US troops hope Obama plan will wind down war - Spokane, North Idaho News & Weather KHQ.com

US troops hope Obama plan will wind down war

FORWARD OPERATING BASE AIRBORNE, Afghanistan. - U.S. service members in Afghanistan are welcoming President Barack Obama's decision to send in 30,000 more troops.
     
They're hopeful it will allow them to get back home sooner, but they know that will depend on whether the reinforcements can build up the Afghan army to protect civilians against the Taliban.

"As soon as the Afghans can do it on their own without our help, we can go home,"  said an Air Force sergeant on his fourth tour of duty in Afghanistan and Iraq. He added the Afghans are inexperienced but determined.

A sergeant with the Army's 10th Mountain Division questions whether Afghan forces will be ready in 18 months, the time frame set by Obama for starting to withdraw U.S. troops and a civil affairs officer says more troops mean nothing unless they can give local Afghans a sense of perceived security. He says the reason the surge worked in Iraq is because troops were able to get into the field and make Iraqis feel safer.
     
The men were interviewed at a base west of Kabul.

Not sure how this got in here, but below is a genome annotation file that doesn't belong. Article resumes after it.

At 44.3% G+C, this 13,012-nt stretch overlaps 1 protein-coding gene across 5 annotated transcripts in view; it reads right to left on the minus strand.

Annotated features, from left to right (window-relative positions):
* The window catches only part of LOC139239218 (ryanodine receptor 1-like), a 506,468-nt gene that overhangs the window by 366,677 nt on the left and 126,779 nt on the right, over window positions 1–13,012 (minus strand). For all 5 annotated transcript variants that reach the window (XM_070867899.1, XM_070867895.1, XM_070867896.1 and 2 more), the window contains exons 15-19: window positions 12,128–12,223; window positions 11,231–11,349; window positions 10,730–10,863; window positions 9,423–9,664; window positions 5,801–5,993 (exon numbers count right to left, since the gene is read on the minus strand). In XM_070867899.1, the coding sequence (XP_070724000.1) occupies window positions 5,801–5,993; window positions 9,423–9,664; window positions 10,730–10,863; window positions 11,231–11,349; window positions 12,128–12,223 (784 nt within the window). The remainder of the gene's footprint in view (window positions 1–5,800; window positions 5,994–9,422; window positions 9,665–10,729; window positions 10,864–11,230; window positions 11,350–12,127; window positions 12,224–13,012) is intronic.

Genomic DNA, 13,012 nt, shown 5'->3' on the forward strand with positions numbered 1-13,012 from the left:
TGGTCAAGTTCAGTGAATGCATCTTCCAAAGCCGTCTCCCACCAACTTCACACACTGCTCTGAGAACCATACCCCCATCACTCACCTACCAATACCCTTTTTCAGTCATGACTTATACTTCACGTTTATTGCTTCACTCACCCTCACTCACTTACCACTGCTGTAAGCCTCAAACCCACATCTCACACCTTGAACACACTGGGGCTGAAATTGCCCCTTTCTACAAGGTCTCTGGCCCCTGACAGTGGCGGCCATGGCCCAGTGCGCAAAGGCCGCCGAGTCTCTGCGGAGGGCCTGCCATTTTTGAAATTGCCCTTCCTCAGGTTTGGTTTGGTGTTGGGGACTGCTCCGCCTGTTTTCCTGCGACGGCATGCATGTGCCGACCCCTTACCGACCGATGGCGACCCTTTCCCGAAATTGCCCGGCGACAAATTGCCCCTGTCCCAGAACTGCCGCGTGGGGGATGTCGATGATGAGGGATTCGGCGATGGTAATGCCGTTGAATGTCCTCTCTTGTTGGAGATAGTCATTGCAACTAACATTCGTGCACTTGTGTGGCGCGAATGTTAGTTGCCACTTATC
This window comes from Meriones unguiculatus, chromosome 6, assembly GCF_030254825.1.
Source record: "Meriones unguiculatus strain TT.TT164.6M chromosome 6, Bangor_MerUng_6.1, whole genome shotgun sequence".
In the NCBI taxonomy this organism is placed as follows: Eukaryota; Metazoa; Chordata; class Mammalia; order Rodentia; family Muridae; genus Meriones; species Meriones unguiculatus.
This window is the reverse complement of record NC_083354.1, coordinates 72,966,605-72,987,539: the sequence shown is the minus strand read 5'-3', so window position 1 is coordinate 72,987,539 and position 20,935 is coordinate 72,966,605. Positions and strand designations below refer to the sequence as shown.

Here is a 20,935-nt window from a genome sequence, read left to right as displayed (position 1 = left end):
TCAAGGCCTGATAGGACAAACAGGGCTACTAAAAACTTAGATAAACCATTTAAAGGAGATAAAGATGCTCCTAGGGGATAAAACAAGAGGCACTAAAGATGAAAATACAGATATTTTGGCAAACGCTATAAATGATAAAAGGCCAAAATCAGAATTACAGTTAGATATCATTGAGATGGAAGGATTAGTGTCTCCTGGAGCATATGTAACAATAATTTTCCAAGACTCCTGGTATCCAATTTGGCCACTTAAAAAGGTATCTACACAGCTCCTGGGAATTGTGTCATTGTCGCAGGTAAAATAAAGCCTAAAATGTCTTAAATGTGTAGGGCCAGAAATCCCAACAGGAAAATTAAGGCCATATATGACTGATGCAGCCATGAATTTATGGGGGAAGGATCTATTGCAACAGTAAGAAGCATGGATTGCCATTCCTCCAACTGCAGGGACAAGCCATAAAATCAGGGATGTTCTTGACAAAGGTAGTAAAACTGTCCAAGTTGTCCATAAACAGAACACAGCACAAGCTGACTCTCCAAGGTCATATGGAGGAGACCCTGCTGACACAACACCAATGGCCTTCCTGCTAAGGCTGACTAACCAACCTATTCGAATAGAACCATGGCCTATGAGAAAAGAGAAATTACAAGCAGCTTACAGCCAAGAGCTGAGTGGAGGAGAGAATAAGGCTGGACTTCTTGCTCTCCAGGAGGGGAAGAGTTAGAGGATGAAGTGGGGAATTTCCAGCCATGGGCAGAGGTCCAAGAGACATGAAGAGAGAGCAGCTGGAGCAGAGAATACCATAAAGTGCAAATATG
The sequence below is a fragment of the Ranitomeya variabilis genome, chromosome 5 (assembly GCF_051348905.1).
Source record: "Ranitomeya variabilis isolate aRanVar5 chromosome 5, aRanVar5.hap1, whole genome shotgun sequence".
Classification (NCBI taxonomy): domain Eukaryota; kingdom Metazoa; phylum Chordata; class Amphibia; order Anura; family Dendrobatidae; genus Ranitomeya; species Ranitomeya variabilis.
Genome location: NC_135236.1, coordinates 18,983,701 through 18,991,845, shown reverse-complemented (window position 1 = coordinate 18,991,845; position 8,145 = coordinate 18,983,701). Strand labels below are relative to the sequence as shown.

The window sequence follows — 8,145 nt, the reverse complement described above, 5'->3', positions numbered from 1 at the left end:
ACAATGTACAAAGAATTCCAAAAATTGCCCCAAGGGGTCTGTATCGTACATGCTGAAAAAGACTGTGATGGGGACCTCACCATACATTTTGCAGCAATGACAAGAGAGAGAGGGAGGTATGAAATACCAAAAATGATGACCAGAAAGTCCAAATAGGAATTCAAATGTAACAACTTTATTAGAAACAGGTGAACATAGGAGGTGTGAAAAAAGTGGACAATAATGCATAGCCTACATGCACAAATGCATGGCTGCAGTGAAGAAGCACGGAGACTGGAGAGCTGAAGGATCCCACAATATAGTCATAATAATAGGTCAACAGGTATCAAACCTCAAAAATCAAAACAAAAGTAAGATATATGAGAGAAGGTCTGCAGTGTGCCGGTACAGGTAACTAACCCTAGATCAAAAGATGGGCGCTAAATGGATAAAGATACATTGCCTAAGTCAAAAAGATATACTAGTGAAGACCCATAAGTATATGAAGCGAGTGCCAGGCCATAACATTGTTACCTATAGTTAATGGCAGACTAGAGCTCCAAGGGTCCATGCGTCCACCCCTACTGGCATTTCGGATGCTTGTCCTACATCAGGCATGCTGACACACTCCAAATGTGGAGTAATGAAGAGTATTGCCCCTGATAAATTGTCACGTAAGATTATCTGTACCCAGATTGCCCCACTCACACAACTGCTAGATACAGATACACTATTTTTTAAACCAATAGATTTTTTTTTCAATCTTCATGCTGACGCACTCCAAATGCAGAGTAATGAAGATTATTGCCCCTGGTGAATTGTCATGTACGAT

Gates: US cannot cede Afghanistan to Taliban below...

U.S. Army Pvt. John Stafinski fires his squad automatic weapon into an anti-Afghan forces location during a firefight in Waterpur Valley, Kunar province, Afghanistan, Nov. 3, 2009.

Gates: US cannot cede Afghanistan to Taliban

If the U.S. fails in Afghanistan, the Taliban will take over that country.
     
That warning comes from Defense Secretary Robert Gates, who went before a Senate panel Wednesday to defend the decision of President Barack Obama to send 30,000 additional U.S. troops there.
     
Secretary of State Hillary Rodham Clinton is calling the Obama administration's newly announced surge-and-exit strategy in Afghanistan "the best way to protect our nation now and in the future."
     
In testimony for the Senate panel, Clinton also maintained that the strategy overhaul that Obama has announced was badly needed in the wake of the time and energy the U.S. has spent in recent years in Iraq.

Democratic committee chairman Carl Levin said the influx will mean more U.S. Marines on Afghan streets, with "too few Afghan partners alongside them."

The man who lost last year's presidential election is raising concerns about the announcement of a withdrawal date for U.S. troops in Afghanistan.
     
Republican Sen. John McCain says it's a mistake to signal in advance to the nation's enemies when U.S. troops will leave.

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